Since the late noughties, there has been an increasing number of people turning to ‘pods’ as their number one destination for football discourse.
This trend came to the stage with The Football Ramble at The Lowry, Salford.
Reflecting from what could be considered a boom of podcasts in general and the ease in which downloadable content has become available, we find ourselves in an era where football content can be accessed by everyone and for everyone.
Ranging from the tactical elite to your casual supporter, it has yielded an environment whereby fans, former players, journalists and pundits are all getting in on the act to create the diverse football podcasts scene we see today.
One of the most successful is The Football Ramble which has become one of the UK’s most listened to football podcasts since its inception in 2007.
Having started out in presenter’s Luke Moore kitchen, it has gone on to become an established show alongside those produced by the BBC and the Guardian.
In line with its irreverent take on the sporting issues from both a UK and European perspective, it now hosts live theatre shows with comedy at the heart of everything they do.
MM went along to the Ramble’s final tour date at The Lowry to find out just what makes it, and football podcasts, special.
As with many football podcasts, the peripheral focus remains on people and individuals, and this was no such more the case when the lights dimmed and we were introduced to Maisie Adams.
Following in the footsteps of former successful support acts for the show such as Doc Brown, the 2017 Funny Women’s award finalist bounded onto the stage in delight as she bellowed to the crowd.
Coming from, as she put it, the wrong side of the Pennines – a nod to the city’s unanimous rivalry with Leeds United – the entertainer soon had the audience in stiches as she strung together a cohesive series of quirky tales.
From unsettling French teachers, dodgy festivals and being a northerner, the tone was set for the evening as the audience were enticed with her efforts to recollect her rather befuddled past whilst effortlessly integrating call backs of growing up in and around the “scummy” Elland Road and everything that inevitably comes with it.
With her rather refreshing take on the realties of being a tall, epileptic and northern women in comedy, she once again bounded off the stage to make way for the awesome foursome themselves – the Ramblers – who were about to crank the football comedy all the way up to a whopping 10.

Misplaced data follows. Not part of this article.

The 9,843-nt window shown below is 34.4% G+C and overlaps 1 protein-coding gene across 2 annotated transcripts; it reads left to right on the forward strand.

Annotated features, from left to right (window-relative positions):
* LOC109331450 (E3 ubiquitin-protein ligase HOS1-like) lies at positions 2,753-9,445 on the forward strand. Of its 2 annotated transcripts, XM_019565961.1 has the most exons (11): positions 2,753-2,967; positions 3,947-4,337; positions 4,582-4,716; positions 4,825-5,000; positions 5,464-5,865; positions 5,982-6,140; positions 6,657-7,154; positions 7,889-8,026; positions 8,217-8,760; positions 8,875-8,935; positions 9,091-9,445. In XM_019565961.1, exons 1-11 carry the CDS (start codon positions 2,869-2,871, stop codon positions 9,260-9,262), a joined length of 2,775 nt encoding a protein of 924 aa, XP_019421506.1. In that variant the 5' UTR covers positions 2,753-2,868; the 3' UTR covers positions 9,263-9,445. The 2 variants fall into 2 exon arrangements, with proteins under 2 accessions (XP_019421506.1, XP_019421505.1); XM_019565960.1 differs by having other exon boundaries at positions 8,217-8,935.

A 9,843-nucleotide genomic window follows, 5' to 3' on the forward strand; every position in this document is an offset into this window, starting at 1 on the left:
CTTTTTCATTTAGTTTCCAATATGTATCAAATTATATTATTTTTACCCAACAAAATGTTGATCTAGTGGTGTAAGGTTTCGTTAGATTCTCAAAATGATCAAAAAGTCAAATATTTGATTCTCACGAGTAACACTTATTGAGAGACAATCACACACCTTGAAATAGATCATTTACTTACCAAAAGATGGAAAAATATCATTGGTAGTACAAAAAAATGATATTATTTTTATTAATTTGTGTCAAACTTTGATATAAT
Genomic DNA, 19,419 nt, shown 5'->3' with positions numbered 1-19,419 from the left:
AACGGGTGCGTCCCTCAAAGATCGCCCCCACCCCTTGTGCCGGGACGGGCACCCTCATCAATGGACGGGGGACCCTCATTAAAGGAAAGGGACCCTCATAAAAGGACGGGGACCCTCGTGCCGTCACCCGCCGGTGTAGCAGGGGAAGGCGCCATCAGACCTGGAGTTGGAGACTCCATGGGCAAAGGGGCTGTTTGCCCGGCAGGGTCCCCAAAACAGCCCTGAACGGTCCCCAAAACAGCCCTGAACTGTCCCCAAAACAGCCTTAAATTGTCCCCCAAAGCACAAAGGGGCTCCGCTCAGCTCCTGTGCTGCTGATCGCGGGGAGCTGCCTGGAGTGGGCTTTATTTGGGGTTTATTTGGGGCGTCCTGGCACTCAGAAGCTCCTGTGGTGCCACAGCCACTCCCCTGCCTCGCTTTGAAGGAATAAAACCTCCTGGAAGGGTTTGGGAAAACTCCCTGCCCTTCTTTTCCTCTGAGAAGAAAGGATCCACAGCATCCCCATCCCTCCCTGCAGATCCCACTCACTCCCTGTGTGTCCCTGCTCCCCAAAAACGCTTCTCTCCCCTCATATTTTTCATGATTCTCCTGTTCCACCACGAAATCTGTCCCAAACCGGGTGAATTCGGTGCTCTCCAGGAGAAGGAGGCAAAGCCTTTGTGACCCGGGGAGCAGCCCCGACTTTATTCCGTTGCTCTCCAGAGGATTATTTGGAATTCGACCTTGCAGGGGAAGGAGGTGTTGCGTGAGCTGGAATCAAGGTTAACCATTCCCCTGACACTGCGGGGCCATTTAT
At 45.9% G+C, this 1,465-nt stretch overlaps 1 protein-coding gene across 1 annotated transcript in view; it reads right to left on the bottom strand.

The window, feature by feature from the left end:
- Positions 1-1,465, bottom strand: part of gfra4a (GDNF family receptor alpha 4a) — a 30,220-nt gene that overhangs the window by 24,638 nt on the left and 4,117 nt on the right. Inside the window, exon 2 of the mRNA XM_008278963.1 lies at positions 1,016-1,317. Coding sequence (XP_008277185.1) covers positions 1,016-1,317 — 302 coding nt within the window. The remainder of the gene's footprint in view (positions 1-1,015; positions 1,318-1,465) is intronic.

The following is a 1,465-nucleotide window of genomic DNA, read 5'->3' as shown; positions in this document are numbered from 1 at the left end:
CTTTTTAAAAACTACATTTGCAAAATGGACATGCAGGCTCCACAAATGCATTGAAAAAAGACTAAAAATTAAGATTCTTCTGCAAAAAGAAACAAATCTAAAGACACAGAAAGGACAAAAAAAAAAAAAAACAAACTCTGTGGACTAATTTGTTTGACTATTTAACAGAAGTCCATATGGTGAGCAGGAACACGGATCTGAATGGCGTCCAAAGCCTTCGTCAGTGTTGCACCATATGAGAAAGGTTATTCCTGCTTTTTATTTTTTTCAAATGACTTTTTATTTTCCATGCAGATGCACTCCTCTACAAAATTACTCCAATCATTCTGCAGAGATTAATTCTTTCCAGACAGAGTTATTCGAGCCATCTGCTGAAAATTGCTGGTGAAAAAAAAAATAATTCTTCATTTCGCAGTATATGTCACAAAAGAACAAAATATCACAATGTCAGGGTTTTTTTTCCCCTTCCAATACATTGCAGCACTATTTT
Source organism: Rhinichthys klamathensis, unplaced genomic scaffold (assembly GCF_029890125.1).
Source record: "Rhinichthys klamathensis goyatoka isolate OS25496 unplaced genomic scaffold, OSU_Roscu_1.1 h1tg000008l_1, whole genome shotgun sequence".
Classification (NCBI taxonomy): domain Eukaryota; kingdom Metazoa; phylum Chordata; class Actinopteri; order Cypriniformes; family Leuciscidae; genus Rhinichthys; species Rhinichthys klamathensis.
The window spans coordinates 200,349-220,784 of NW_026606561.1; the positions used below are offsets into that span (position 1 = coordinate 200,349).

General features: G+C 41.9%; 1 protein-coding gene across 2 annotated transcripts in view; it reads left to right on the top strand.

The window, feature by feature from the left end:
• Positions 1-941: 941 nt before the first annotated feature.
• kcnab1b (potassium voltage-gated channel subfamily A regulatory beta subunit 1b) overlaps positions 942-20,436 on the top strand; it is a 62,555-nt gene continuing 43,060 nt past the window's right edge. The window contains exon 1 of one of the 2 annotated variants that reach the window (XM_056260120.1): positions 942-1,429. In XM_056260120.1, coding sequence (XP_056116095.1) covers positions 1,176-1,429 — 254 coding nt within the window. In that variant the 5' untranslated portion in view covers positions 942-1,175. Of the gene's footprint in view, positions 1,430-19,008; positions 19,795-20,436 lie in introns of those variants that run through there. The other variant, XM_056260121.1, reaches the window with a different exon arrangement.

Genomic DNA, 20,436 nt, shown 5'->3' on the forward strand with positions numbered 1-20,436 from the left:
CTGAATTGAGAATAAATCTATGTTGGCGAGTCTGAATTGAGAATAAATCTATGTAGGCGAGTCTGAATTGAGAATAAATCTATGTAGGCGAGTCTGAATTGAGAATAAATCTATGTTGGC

Comprised of the shows on air quartet of Marcus Speller, Luke Moore, Jim Campbell and Pete Donaldson, this was, from the minute go, a show quite simply made by fans for fans that continued the evening’s comedic theme.
As such, the nuanced comedic timing and immaculate transition from anecdotes was seamless.
Whether it be comparing Neil Warnock to the spiritual warlocks in Argentina or Sven-Göran Eriksson to 50 Shades of Grey, the show covered as many comedic and fascinatingly absurd angles as possible – perhaps even putting doubt over the games recognised title as ‘the beautiful game.’
Equally the show’s interactivity element was still at the forefront as the audience were brought into the fold to get involved with a Mastermind spin off and unique football quiz game – further representing podcasts as a personalised experience.
Integrating the odd homemade video, citing natural fan reactions to goals and funny recent football moments, including a Portsmouth fan punching a horse, the craftsmanship of the show was excellent, showing just how well-oiled the production had become since its kitchen days.
Rounded off by an after show on screen sketch, this was a show that represented everything good about football podcasts and their popularity today.
Comedy, humility and the simple means of communicating with your audience.
It’s safe to say, football discourse has now got a hell of a lot bigger.